Sing-along v. Karaoke

August 6, 2010
Posted by Jay Livingston

Technology gives, and it takes away. It changes the way we relate to one another, and it changes our motivations. Here’s a simple example, a sort of footnote to yesterday’s post:

Mitch Miller is sometimes called “the grandfather of karaoke.” According to Wikipedia, the Sing Along With Mitch records and TV show were the foundation for “what would become karaoke.”

But the difference between sing-along and karaoke is not just one of degree. It’s a difference in kind. Sing-along is not karaoke, and the technological difference between them makes for social, structural, and even psychological differences. In a sing-along, our goal, our motivation, is to do something together– in this case, sing the same song – and our pleasure comes from doing it together. Sing-along is less about performance, more about group activity, and we wind up sounding like, well, us.

Karaoke changes the roles. We are no longer all group members. One of us is the performer, the rest are an audience. Singing is not a group activity, it is a performance. The singer’s goal is to sing well, ideally to sound like the person on the original recording – Britney or Whitney or Pitney or whoever. The singer’s rewards are those of narcissism, but the narcissism resides more in the technology than in the individual psyche.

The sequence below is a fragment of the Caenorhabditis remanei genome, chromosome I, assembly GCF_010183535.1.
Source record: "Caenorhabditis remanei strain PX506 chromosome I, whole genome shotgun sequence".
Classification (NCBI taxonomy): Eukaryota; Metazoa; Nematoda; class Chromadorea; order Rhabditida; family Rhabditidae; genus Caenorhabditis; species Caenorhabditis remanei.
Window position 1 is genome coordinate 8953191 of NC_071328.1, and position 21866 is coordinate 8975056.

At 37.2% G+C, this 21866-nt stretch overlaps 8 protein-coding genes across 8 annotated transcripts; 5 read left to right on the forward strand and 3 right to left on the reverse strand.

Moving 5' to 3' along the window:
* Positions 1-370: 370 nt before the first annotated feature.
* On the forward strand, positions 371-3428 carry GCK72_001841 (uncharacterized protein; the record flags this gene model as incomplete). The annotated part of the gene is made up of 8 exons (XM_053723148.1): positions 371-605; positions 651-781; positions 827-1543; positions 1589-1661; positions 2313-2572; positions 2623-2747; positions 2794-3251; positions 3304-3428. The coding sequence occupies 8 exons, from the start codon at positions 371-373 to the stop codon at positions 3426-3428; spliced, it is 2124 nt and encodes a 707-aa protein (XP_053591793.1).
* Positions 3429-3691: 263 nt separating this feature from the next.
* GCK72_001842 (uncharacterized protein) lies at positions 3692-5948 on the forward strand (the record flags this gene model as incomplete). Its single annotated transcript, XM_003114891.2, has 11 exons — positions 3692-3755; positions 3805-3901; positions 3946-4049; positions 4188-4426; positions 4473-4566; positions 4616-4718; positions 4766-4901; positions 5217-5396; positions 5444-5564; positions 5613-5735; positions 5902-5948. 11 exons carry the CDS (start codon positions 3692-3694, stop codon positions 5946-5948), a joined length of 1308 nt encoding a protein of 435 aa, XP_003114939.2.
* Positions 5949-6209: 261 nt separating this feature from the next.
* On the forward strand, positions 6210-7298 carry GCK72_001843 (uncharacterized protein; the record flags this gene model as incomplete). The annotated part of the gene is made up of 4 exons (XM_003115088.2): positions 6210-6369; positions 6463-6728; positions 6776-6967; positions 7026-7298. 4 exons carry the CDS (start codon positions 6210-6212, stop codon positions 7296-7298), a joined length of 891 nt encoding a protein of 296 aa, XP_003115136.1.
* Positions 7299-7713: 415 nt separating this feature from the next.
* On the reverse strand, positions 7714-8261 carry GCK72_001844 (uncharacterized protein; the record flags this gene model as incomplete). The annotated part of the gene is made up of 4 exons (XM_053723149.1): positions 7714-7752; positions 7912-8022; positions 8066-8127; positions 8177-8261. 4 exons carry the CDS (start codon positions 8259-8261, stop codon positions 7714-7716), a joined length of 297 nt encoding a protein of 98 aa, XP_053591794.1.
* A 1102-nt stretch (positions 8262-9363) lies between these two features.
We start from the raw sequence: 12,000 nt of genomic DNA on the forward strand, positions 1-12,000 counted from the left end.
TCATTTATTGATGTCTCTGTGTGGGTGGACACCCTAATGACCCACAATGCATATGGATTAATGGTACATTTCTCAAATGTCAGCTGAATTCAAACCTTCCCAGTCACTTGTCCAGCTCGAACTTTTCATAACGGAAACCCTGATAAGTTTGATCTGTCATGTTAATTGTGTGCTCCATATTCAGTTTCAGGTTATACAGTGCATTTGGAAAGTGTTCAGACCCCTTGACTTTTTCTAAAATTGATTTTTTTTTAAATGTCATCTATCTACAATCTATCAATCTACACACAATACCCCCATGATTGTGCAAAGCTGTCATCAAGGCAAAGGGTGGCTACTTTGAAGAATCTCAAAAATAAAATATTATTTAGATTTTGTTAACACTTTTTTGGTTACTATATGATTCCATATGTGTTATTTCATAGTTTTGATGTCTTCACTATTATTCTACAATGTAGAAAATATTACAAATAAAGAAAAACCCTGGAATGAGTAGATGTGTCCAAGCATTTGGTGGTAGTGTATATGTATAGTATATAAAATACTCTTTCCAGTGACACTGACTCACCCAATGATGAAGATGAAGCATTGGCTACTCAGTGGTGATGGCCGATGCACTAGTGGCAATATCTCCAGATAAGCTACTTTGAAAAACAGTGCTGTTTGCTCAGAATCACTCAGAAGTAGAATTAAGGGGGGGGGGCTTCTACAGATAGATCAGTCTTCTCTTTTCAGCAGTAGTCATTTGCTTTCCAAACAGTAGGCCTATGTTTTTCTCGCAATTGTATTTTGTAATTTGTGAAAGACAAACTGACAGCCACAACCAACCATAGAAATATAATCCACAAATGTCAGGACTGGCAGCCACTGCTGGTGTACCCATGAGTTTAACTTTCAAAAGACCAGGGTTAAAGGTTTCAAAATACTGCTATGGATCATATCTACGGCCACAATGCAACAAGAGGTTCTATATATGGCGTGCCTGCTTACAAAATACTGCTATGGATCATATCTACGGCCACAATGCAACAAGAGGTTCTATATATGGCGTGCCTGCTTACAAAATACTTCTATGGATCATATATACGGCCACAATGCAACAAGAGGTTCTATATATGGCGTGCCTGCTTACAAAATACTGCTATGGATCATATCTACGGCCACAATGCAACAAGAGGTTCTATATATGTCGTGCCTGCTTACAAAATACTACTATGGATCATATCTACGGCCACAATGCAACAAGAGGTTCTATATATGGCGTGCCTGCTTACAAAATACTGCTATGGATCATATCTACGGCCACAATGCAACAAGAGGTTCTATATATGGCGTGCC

By conventional artistic standards, karaoke is “better”– nobody would want to buy a record of me and my friends singing, accompanied only by our own guitars or whatever was at hand or maybe nothing. In karaoke, by contrast, everything except perhaps the singer’s voice, sounds just like the hit recording. But in sing-along, what’s important is not the product but the process.
In this same way, a technologically advanced video game like Madden Football is “better” than a pick-up game of touch football. Madden looks like real pro football. It allows you to use complex plays and defenses. The non-technological pick-up game is more like sing-along. You use only your own resources, and the object is not so much to win as to go outside and have a good time doing something together.

1 comment:

singtothe said...

I always thought that they were just two different terms for the same thing! I have got into karaoke recently and got myself started with Sing To The World so I will just not make the mistake of saying to someone to have a sing-along anymore!